The news coverage of governmental mass surveillance helps to normalize and justify it, write Karin Wahl-Jorgensen, Lucy K. Bennett and Jonathan Cable, all of Cardiff University. The authors analysed samples of surveillance-related news in UK’s national newspapers, and interviewed 11 UK journalists.
The most common opinion expressed by sources in the stories was, that the surveillance was necessary and acceptable. Opinions critical toward surveillance were second most common, yet the third most frequent opinion was critical of the coverage itself – suggesting that publicizing the surveillance was damaging to national security.
Furthermore, most common source type in surveillance-related news was politicians (over 40 per cent). Much of the stories also focused on the surveillance of the elite, such as politicians and journalists, which served to further distance the topic from the audience. This was also mentioned by the interviewed journalists: the audience simply doesn’t understand the scale and scope of surveillance they are under, they suggested.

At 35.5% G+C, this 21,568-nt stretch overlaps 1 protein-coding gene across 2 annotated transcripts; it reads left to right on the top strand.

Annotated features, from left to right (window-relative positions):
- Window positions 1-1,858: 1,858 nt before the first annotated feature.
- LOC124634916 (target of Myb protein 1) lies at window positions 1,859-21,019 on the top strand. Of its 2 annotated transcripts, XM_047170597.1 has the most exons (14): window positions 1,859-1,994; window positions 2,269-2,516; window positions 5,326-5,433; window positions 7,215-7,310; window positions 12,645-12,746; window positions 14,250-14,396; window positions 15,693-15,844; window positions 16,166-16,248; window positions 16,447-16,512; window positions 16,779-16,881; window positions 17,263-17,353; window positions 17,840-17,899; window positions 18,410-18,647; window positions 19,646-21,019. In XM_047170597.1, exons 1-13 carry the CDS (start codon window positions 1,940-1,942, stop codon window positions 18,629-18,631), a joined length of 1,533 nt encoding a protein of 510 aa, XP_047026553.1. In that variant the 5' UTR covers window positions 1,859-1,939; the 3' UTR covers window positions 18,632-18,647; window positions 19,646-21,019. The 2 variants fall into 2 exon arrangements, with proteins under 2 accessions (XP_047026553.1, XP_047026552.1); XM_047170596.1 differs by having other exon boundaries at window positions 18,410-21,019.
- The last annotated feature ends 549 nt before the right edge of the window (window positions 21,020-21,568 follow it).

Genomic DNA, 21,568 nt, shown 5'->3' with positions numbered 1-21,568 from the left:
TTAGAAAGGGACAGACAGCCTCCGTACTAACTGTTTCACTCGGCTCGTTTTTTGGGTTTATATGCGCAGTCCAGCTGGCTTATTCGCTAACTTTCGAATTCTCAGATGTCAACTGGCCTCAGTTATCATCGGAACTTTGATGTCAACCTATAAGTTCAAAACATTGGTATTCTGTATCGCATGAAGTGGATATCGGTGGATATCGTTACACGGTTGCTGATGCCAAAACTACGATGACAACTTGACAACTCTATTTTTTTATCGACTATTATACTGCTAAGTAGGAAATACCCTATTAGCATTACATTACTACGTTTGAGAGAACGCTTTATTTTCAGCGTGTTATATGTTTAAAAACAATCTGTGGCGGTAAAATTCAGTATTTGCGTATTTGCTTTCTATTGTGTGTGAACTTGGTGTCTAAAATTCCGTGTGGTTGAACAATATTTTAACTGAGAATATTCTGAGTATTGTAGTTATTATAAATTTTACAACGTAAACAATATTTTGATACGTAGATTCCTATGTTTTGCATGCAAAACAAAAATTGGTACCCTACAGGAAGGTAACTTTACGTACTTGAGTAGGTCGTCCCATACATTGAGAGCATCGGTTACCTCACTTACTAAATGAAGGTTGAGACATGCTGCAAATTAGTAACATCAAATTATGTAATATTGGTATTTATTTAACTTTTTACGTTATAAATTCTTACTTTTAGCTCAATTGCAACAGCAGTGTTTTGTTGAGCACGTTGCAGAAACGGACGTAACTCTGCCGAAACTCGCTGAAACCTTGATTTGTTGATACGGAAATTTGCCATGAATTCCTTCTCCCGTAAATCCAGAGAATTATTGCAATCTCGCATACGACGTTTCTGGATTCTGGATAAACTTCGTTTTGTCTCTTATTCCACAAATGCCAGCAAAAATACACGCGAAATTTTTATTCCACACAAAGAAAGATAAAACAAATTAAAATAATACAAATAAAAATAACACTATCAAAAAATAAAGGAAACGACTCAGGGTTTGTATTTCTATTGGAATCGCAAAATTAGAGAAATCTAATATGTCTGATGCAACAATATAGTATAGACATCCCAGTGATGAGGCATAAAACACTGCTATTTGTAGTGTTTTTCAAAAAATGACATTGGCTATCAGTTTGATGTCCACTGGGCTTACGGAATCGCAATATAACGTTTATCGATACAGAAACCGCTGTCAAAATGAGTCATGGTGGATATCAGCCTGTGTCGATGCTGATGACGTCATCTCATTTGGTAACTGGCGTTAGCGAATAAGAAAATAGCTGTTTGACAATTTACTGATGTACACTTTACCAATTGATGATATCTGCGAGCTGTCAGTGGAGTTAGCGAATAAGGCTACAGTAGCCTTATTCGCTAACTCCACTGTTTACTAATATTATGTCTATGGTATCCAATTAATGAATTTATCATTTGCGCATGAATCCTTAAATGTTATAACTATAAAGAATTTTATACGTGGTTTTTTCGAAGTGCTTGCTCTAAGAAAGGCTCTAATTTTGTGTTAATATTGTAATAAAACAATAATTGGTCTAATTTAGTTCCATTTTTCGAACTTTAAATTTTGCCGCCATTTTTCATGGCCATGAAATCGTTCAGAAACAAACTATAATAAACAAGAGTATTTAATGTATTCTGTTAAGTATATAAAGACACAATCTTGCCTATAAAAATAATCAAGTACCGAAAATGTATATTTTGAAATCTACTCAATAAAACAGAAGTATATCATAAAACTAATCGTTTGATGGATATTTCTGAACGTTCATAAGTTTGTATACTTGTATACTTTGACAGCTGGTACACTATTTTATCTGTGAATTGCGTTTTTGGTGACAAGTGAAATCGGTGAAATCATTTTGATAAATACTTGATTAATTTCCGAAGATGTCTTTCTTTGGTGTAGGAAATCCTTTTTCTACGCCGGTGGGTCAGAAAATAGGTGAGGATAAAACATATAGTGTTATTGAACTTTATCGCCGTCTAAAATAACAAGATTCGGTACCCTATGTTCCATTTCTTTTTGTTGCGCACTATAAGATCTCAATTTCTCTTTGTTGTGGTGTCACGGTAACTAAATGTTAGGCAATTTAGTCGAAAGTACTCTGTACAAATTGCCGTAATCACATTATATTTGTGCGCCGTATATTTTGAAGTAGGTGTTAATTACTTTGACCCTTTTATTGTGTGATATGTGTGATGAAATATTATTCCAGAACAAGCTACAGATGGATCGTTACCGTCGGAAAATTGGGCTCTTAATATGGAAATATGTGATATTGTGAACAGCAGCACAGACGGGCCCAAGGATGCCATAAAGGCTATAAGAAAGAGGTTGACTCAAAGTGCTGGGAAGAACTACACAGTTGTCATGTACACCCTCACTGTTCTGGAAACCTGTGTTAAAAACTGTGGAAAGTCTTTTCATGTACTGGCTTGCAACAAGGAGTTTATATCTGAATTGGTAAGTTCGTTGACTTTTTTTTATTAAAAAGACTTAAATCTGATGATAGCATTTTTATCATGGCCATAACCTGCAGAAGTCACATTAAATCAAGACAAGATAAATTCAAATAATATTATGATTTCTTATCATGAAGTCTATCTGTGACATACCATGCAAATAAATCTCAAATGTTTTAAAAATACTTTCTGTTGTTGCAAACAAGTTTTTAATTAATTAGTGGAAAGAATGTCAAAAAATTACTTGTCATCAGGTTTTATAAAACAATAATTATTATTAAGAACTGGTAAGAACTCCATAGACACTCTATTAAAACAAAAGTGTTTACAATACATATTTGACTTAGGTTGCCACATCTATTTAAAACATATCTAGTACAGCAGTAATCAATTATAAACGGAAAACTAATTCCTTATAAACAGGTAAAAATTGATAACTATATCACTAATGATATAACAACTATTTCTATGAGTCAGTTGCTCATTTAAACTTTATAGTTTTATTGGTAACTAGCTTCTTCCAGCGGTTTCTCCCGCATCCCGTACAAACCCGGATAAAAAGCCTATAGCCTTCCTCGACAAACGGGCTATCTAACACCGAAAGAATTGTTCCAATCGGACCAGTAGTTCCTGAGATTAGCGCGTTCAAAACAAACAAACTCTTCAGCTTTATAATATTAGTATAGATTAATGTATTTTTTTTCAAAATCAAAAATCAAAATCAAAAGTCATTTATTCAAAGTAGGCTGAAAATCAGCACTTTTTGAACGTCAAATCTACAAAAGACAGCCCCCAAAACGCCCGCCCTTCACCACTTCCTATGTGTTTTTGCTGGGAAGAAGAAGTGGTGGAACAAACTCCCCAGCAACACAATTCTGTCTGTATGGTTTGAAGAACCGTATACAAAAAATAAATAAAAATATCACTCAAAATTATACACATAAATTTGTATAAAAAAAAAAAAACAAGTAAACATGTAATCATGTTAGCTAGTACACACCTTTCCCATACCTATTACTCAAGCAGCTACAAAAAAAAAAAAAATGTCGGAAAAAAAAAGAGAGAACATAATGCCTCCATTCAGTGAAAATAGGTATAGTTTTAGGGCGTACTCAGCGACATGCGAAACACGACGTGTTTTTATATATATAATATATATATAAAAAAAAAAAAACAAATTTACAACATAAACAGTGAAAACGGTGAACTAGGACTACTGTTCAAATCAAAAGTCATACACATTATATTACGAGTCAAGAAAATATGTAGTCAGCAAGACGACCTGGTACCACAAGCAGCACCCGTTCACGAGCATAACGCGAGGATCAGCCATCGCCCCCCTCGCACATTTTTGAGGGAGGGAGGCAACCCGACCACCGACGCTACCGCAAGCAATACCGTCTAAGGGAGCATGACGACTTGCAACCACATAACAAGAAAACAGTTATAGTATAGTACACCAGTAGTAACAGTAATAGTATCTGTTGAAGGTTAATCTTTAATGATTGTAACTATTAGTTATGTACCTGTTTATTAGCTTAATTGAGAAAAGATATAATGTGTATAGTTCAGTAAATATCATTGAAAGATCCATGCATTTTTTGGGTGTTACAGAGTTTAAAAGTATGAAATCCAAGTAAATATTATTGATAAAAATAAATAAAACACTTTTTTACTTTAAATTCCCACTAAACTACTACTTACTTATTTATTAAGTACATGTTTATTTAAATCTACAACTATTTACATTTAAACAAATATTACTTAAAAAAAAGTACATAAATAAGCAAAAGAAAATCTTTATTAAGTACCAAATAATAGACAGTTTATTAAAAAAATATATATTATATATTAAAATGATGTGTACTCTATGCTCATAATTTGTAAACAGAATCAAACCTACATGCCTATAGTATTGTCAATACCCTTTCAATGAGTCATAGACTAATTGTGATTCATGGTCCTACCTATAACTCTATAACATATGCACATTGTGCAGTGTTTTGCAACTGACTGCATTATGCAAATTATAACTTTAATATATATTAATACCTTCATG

The interviewees were critical toward the governments’ surveillance, some sharing suspicions of being or having been spied on themselves. The dissonance between the coverage and the journalists’ opinions suggest the existence of structural constraints to the reporters’ work, the authors suggest.
The article “Surveillance Normalization and Critique” was published by the journal Digital Journalism. It is available online (abstract free).
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